College hockey realignment is happening again. Is UAH ready?
On Friday, seven WCHA schools announced they plan to break away and form a new league that would begin play in the 2021-22 season, leaving UAH, Alaska, and Alaska Anchorage. Barring getting a handful of new members, the conference’s days are effectively numbered.
The “Runaway Seven” are tired of having to travel to Alabama and/or Alaska (sometimes twice) every year, even though UAH, UAA, and UAF were providing them subsidies. They are also tired of UAH and the Alaska schools dragging the league down, wanting to play with members who display “a level of institutional investment that demonstrates significant commitment to their hockey programs and facilities.”
It was inevitable, when you think about it. The current WCHA was a forced marriage of leftovers from the WCHA and CCHA following the formation of the NCHC, and UAH. Bowling Green is the biggest of the lot, the only full Division I university. This setup was going to tax budgets and schools were going to be unhappy.
UAH interim athletics director Dr. Cade Smith, who took over for E.J. Brophy last month, released a statement on Monday, saying the news came without warning and that the university is “committed to hockey, and we want to do what it takes to give our program what it needs to be successful.”
I do not doubt Dr. Smith, but the administration must step it up to make UAH attractive to potential conference suitors.
Last year, I wrote about how the UAH hockey program had improved since joining the WCHA, but risked stagnation without a proper boost in support.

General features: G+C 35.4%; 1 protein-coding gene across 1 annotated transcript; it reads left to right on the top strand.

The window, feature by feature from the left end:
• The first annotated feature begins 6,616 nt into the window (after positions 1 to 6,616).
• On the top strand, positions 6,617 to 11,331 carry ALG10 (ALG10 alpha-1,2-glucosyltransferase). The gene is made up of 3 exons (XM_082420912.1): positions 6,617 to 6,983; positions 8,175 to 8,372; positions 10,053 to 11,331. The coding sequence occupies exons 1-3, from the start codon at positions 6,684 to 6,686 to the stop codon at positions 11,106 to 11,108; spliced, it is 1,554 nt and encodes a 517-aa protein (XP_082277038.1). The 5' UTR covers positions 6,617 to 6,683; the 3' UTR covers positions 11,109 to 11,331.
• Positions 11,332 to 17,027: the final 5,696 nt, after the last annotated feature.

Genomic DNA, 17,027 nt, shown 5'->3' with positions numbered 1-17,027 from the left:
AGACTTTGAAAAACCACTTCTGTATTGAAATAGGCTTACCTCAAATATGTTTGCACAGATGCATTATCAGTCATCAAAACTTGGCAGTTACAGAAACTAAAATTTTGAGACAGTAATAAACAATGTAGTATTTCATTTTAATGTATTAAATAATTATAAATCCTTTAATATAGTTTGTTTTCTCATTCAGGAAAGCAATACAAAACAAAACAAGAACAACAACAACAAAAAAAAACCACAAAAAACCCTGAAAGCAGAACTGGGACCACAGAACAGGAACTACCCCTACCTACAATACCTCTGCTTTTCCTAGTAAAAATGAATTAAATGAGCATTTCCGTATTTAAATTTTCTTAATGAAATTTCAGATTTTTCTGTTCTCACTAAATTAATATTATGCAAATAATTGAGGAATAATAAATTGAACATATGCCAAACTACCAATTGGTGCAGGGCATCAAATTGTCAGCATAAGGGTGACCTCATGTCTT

I listed a number of areas of focus, from increasing marketing and promotions (a notorious problem), raising the recruiting budget, growing booster club membership, increasing student involvement, and improving media production.
However, those same issues are still prevalent, especially compared to the many peers in the WCHA. And, whatever you think of his coaching record, puts Mike Corbett at a disadvantage when it comes to recruiting and reduces UAH’s image in the eyes of the WCHA and the college hockey world.
Going forward, UAH has the potential to be in good shape with the proposed multi-use facility that would be Charger hockey’s new on-campus home. However, that’s still just an idea that certainly won’t be ready by 2021 and it’s unknown whether the looming breakup of the WCHA will affect the project.
For now, UAH must expect to go above and beyond what was necessary to get into the WCHA in 2013.
A critical factor: Who UAH hires as its next athletics director.
Brophy is no longer the AD, being reassigned within the university. Smith, who is also the Charger volleyball coach, is serving as AD on an interim basis. UAH probably won’t hire a permanent AD until Brophy’s contract expires next year.
UAH might consider posting the position right away.
Dr. Darren Dawson, who recently became UAH’s new president, will be making the hire. Dawson succeeded Dr. Robert Alterkirch, who made the decision to save the hockey program in 2013 and was the proponent of the proposed new arena.
Optimally, UAH needs someone with administrative experience in hockey, someone who knows the college hockey landscape and has trust within it, and someone who will find innovate ways to raise funds, increase student and community involvement.
The current and future leaders of UAH athletics must see the potential and act on it.
UAH hockey simply can’t be an independent program again. In this round of musical chairs, just getting by isn’t going to cut it.